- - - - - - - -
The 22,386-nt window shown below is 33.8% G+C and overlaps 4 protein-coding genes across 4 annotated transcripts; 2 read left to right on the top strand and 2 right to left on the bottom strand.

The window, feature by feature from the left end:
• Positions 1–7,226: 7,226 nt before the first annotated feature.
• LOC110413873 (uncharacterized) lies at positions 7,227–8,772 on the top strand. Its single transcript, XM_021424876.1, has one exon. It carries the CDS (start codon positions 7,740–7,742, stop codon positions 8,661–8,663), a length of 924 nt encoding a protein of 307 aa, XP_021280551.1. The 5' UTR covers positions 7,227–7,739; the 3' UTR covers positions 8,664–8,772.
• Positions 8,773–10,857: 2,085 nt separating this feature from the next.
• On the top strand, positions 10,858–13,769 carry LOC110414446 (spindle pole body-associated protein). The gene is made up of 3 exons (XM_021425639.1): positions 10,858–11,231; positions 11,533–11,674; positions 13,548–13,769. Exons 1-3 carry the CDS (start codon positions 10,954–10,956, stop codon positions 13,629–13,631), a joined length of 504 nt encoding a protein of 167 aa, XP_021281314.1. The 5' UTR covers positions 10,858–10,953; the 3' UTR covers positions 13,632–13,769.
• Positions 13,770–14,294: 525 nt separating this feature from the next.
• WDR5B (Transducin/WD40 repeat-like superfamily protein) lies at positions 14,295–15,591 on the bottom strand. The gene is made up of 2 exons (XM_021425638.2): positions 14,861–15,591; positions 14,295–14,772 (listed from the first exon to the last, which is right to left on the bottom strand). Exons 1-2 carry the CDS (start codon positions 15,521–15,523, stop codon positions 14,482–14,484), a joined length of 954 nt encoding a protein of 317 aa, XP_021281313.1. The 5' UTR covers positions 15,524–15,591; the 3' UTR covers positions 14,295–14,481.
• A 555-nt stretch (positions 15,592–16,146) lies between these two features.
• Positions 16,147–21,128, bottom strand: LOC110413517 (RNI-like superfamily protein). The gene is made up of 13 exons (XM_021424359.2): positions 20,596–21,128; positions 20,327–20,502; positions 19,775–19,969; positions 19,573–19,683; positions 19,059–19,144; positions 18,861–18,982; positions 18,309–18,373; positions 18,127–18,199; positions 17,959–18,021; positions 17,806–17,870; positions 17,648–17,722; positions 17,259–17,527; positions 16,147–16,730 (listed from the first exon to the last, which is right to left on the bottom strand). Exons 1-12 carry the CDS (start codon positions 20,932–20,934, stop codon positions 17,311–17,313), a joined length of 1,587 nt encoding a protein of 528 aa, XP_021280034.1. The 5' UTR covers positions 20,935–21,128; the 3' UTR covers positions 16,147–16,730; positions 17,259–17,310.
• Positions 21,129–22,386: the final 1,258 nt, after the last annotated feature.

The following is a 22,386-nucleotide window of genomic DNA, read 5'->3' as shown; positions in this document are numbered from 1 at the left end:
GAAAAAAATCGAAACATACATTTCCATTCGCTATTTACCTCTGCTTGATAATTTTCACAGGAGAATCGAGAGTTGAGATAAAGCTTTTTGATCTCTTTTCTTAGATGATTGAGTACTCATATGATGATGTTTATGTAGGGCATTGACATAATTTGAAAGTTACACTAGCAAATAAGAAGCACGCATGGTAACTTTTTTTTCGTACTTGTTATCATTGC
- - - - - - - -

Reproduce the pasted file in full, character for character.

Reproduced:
The 22,386-nt window shown below is 33.8% G+C and overlaps 4 protein-coding genes across 4 annotated transcripts; 2 read left to right on the top strand and 2 right to left on the bottom strand.

The window, feature by feature from the left end:
• Positions 1–7,226: 7,226 nt before the first annotated feature.
• LOC110413873 (uncharacterized) lies at positions 7,227–8,772 on the top strand. Its single transcript, XM_021424876.1, has one exon. It carries the CDS (start codon positions 7,740–7,742, stop codon positions 8,661–8,663), a length of 924 nt encoding a protein of 307 aa, XP_021280551.1. The 5' UTR covers positions 7,227–7,739; the 3' UTR covers positions 8,664–8,772.
• Positions 8,773–10,857: 2,085 nt separating this feature from the next.
• On the top strand, positions 10,858–13,769 carry LOC110414446 (spindle pole body-associated protein). The gene is made up of 3 exons (XM_021425639.1): positions 10,858–11,231; positions 11,533–11,674; positions 13,548–13,769. Exons 1-3 carry the CDS (start codon positions 10,954–10,956, stop codon positions 13,629–13,631), a joined length of 504 nt encoding a protein of 167 aa, XP_021281314.1. The 5' UTR covers positions 10,858–10,953; the 3' UTR covers positions 13,632–13,769.
• Positions 13,770–14,294: 525 nt separating this feature from the next.
• WDR5B (Transducin/WD40 repeat-like superfamily protein) lies at positions 14,295–15,591 on the bottom strand. The gene is made up of 2 exons (XM_021425638.2): positions 14,861–15,591; positions 14,295–14,772 (listed from the first exon to the last, which is right to left on the bottom strand). Exons 1-2 carry the CDS (start codon positions 15,521–15,523, stop codon positions 14,482–14,484), a joined length of 954 nt encoding a protein of 317 aa, XP_021281313.1. The 5' UTR covers positions 15,524–15,591; the 3' UTR covers positions 14,295–14,481.
• A 555-nt stretch (positions 15,592–16,146) lies between these two features.
• Positions 16,147–21,128, bottom strand: LOC110413517 (RNI-like superfamily protein). The gene is made up of 13 exons (XM_021424359.2): positions 20,596–21,128; positions 20,327–20,502; positions 19,775–19,969; positions 19,573–19,683; positions 19,059–19,144; positions 18,861–18,982; positions 18,309–18,373; positions 18,127–18,199; positions 17,959–18,021; positions 17,806–17,870; positions 17,648–17,722; positions 17,259–17,527; positions 16,147–16,730 (listed from the first exon to the last, which is right to left on the bottom strand). Exons 1-12 carry the CDS (start codon positions 20,932–20,934, stop codon positions 17,311–17,313), a joined length of 1,587 nt encoding a protein of 528 aa, XP_021280034.1. The 5' UTR covers positions 20,935–21,128; the 3' UTR covers positions 16,147–16,730; positions 17,259–17,310.
• Positions 21,129–22,386: the final 1,258 nt, after the last annotated feature.

The following is a 22,386-nucleotide window of genomic DNA, read 5'->3' as shown; positions in this document are numbered from 1 at the left end:
GAAAAAAATCGAAACATACATTTCCATTCGCTATTTACCTCTGCTTGATAATTTTCACAGGAGAATCGAGAGTTGAGATAAAGCTTTTTGATCTCTTTTCTTAGATGATTGAGTACTCATATGATGATGTTTATGTAGGGCATTGACATAATTTGAAAGTTACACTAGCAAATAAGAAGCACGCATGGTAACTTTTTTTTCGTACTTGTTATCATTGC